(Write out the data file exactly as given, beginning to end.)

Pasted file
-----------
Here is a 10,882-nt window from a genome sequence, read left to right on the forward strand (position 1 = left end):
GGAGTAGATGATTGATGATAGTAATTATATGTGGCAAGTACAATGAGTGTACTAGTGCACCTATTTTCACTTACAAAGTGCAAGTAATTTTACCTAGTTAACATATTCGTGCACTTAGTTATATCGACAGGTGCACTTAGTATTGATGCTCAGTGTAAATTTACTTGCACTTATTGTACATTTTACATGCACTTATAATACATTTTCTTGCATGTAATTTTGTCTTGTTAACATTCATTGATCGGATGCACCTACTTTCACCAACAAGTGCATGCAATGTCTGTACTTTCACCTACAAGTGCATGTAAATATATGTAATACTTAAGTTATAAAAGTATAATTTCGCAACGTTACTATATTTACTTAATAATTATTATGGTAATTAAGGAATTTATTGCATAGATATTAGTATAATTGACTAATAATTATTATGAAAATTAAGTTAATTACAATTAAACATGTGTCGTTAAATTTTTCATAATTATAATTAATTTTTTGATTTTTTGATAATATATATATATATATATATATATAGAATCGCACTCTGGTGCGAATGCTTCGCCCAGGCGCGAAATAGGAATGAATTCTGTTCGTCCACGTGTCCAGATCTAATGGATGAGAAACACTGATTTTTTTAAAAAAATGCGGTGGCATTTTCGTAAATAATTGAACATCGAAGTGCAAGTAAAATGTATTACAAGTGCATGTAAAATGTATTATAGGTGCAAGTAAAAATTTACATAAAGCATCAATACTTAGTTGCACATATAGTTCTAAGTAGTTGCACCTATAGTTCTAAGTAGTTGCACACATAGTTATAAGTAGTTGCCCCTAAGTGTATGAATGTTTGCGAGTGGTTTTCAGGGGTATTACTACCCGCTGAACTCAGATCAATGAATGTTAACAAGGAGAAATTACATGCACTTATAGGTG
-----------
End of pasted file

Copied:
Here is a 10,882-nt window from a genome sequence, read left to right on the forward strand (position 1 = left end):
GGAGTAGATGATTGATGATAGTAATTATATGTGGCAAGTACAATGAGTGTACTAGTGCACCTATTTTCACTTACAAAGTGCAAGTAATTTTACCTAGTTAACATATTCGTGCACTTAGTTATATCGACAGGTGCACTTAGTATTGATGCTCAGTGTAAATTTACTTGCACTTATTGTACATTTTACATGCACTTATAATACATTTTCTTGCATGTAATTTTGTCTTGTTAACATTCATTGATCGGATGCACCTACTTTCACCAACAAGTGCATGCAATGTCTGTACTTTCACCTACAAGTGCATGTAAATATATGTAATACTTAAGTTATAAAAGTATAATTTCGCAACGTTACTATATTTACTTAATAATTATTATGGTAATTAAGGAATTTATTGCATAGATATTAGTATAATTGACTAATAATTATTATGAAAATTAAGTTAATTACAATTAAACATGTGTCGTTAAATTTTTCATAATTATAATTAATTTTTTGATTTTTTGATAATATATATATATATATATATATATAGAATCGCACTCTGGTGCGAATGCTTCGCCCAGGCGCGAAATAGGAATGAATTCTGTTCGTCCACGTGTCCAGATCTAATGGATGAGAAACACTGATTTTTTTAAAAAAATGCGGTGGCATTTTCGTAAATAATTGAACATCGAAGTGCAAGTAAAATGTATTACAAGTGCATGTAAAATGTATTATAGGTGCAAGTAAAAATTTACATAAAGCATCAATACTTAGTTGCACATATAGTTCTAAGTAGTTGCACCTATAGTTCTAAGTAGTTGCACACATAGTTATAAGTAGTTGCCCCTAAGTGTATGAATGTTTGCGAGTGGTTTTCAGGGGTATTACTACCCGCTGAACTCAGATCAATGAATGTTAACAAGGAGAAATTACATGCACTTATAGGTG